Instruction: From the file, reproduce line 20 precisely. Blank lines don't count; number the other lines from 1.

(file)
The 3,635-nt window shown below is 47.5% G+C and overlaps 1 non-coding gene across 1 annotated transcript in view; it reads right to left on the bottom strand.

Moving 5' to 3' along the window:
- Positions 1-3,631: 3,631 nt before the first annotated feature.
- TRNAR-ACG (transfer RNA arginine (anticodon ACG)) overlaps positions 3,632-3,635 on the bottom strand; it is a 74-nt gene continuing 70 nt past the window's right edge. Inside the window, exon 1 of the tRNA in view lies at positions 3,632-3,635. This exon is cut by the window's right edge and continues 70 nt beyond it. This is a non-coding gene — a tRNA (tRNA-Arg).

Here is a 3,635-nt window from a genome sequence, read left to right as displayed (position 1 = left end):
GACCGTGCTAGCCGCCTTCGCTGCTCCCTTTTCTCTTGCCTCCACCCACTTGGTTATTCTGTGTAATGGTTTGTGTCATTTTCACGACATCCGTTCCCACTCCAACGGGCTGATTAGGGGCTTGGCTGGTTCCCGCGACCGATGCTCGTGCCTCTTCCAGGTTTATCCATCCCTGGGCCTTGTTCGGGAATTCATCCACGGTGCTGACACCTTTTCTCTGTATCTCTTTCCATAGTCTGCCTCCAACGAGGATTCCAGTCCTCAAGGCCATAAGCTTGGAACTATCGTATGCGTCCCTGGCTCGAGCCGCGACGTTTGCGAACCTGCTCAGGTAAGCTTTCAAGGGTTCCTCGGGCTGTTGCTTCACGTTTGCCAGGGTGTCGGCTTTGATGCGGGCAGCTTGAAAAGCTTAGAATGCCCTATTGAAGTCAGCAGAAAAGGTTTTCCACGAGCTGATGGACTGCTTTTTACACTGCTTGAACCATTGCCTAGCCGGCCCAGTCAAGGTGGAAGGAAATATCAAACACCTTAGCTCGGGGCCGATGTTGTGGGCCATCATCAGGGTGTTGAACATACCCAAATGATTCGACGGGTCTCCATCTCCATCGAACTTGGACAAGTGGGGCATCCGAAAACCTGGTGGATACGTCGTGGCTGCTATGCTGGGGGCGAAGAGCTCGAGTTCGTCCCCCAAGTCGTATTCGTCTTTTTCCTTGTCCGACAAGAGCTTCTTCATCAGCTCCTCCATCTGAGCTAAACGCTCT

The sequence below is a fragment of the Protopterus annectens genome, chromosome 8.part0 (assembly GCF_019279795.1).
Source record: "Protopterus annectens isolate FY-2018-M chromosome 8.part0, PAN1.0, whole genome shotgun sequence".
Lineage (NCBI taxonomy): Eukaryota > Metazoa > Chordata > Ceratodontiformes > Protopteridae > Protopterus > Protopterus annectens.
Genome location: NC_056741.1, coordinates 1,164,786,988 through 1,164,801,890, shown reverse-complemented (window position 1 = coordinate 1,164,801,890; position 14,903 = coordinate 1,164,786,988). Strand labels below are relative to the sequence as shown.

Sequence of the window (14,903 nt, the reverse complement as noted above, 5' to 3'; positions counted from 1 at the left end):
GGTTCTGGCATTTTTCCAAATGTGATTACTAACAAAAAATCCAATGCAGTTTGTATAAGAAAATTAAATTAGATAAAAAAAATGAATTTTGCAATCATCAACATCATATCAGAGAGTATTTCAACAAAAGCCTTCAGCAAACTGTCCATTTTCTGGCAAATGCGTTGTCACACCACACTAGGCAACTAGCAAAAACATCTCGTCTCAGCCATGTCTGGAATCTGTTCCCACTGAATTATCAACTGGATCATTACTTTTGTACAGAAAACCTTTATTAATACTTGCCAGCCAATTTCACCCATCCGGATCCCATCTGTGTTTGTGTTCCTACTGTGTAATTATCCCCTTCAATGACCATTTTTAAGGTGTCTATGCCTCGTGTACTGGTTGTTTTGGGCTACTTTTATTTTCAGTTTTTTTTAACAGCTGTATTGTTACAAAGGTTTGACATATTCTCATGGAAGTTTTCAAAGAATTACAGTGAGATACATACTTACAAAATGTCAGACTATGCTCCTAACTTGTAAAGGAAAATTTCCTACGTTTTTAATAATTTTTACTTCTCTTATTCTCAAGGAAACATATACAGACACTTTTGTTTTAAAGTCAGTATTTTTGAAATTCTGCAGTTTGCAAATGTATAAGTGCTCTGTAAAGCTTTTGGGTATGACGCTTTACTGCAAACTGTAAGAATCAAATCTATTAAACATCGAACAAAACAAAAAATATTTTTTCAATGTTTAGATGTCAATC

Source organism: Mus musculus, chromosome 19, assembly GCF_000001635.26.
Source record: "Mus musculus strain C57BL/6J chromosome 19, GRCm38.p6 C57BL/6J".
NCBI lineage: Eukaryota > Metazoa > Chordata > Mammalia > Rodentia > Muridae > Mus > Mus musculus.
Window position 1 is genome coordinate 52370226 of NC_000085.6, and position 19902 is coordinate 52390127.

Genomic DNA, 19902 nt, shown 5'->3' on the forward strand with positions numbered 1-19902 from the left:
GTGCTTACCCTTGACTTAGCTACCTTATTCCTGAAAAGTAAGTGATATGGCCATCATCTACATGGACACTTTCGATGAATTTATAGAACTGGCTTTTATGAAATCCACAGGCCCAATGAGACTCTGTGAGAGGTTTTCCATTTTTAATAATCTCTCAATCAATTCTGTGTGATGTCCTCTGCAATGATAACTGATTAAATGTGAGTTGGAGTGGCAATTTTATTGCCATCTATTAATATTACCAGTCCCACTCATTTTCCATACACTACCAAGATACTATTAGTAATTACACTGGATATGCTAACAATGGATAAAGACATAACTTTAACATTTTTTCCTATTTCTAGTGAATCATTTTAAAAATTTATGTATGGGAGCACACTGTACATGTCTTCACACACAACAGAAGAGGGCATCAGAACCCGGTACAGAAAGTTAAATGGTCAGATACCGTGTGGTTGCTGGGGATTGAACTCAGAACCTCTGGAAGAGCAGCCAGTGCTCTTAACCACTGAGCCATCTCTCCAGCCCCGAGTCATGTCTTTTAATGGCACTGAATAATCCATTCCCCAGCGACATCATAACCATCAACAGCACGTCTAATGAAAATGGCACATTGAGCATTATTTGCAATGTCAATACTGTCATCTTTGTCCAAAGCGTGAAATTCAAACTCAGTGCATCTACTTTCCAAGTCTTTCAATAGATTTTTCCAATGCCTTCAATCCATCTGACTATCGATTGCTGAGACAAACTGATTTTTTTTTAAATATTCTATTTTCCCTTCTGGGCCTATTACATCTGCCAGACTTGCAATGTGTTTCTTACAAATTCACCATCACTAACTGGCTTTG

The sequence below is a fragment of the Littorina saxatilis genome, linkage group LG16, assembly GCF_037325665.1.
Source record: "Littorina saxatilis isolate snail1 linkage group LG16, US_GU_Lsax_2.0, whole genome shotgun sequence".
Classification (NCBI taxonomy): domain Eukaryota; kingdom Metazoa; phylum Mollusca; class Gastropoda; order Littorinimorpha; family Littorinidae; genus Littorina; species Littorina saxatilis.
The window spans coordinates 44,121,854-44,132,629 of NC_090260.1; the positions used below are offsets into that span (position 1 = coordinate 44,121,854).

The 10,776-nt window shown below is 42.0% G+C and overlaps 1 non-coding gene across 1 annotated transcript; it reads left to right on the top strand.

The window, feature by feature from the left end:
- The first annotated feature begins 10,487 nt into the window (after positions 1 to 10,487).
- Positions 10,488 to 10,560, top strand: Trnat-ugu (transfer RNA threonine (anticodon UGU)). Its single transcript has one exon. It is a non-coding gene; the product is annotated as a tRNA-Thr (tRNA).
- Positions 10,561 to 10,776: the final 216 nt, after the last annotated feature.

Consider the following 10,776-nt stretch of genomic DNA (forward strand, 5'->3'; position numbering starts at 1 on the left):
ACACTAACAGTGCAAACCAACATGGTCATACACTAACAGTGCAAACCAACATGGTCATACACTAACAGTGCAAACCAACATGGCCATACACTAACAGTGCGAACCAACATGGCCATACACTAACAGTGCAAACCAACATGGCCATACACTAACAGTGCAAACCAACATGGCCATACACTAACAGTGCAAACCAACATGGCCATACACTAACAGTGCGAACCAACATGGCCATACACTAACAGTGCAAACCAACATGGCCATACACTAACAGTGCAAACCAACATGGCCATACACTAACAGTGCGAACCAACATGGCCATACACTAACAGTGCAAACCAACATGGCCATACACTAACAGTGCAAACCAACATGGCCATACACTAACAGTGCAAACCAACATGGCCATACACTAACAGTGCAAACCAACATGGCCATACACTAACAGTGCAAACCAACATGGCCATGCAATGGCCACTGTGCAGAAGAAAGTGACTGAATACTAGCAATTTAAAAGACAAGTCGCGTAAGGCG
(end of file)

Source record: "Littorina saxatilis isolate snail1 linkage group LG16, US_GU_Lsax_2.0, whole genome shotgun sequence".